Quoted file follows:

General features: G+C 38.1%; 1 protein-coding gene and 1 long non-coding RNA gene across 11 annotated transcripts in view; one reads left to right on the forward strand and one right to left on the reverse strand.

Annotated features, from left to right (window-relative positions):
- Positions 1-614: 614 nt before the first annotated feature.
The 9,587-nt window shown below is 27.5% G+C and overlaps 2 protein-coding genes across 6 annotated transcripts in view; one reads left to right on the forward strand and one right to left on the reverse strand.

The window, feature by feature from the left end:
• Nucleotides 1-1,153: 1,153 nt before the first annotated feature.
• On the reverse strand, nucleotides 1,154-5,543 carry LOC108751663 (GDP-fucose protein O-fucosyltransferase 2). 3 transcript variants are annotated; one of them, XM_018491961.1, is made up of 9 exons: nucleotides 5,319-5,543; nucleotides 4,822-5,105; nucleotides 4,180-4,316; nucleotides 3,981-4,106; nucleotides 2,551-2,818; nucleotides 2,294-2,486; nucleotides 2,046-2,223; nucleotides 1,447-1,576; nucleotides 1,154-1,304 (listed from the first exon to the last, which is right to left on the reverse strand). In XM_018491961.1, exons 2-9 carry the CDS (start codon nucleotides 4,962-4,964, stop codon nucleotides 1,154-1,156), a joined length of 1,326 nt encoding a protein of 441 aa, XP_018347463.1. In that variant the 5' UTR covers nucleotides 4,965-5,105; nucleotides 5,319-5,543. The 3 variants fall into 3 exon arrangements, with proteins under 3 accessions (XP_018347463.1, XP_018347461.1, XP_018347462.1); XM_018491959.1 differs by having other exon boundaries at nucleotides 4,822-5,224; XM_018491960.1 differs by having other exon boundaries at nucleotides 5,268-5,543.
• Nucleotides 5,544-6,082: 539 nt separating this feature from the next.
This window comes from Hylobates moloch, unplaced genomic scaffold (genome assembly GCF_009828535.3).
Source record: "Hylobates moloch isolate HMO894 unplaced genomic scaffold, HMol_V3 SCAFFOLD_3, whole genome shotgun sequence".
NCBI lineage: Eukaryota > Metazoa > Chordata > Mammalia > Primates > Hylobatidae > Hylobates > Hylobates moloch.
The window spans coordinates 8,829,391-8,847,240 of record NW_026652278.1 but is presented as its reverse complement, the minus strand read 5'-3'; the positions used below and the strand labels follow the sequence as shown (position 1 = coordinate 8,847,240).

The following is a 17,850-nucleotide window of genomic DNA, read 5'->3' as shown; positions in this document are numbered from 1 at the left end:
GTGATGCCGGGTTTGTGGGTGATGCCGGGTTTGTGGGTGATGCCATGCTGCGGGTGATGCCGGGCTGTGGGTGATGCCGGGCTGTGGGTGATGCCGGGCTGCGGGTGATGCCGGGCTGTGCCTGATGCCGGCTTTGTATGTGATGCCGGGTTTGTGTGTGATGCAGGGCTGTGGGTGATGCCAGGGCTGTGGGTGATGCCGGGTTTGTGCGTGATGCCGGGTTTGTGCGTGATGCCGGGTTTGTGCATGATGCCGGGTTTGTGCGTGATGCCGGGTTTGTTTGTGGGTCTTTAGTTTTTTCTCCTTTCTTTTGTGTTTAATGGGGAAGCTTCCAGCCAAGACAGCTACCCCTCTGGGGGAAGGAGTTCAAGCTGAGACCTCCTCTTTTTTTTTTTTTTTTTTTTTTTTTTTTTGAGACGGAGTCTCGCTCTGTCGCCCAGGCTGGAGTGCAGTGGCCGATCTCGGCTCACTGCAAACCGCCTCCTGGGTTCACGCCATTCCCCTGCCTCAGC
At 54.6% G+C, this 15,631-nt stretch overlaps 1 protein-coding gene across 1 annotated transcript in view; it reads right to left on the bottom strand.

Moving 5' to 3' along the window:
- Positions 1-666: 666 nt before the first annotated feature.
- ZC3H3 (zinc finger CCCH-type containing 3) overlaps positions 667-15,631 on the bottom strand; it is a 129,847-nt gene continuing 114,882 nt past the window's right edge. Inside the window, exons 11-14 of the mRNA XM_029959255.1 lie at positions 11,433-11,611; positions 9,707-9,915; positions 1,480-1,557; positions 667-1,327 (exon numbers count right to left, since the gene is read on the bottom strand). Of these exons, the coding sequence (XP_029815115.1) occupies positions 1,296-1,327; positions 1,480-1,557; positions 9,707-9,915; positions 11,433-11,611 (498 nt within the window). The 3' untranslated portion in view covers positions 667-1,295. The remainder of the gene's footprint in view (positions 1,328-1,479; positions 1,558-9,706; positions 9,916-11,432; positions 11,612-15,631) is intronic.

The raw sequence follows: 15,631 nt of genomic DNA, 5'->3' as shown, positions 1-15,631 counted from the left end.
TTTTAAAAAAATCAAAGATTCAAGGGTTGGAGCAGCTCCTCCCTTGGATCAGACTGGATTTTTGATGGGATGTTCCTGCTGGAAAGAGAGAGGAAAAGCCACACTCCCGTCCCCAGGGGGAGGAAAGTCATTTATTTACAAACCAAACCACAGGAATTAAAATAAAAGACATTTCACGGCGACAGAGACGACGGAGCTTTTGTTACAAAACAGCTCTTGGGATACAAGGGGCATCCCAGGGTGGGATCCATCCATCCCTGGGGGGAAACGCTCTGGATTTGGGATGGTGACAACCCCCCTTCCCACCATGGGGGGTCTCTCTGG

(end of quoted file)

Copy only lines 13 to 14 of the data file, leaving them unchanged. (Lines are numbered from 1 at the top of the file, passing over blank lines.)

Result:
The following is a 17,850-nucleotide window of genomic DNA, read 5'->3' as shown; positions in this document are numbered from 1 at the left end:
GTGATGCCGGGTTTGTGGGTGATGCCGGGTTTGTGGGTGATGCCATGCTGCGGGTGATGCCGGGCTGTGGGTGATGCCGGGCTGTGGGTGATGCCGGGCTGCGGGTGATGCCGGGCTGTGCCTGATGCCGGCTTTGTATGTGATGCCGGGTTTGTGTGTGATGCAGGGCTGTGGGTGATGCCAGGGCTGTGGGTGATGCCGGGTTTGTGCGTGATGCCGGGTTTGTGCGTGATGCCGGGTTTGTGCATGATGCCGGGTTTGTGCGTGATGCCGGGTTTGTTTGTGGGTCTTTAGTTTTTTCTCCTTTCTTTTGTGTTTAATGGGGAAGCTTCCAGCCAAGACAGCTACCCCTCTGGGGGAAGGAGTTCAAGCTGAGACCTCCTCTTTTTTTTTTTTTTTTTTTTTTTTTTTTTGAGACGGAGTCTCGCTCTGTCGCCCAGGCTGGAGTGCAGTGGCCGATCTCGGCTCACTGCAAACCGCCTCCTGGGTTCACGCCATTCCCCTGCCTCAGC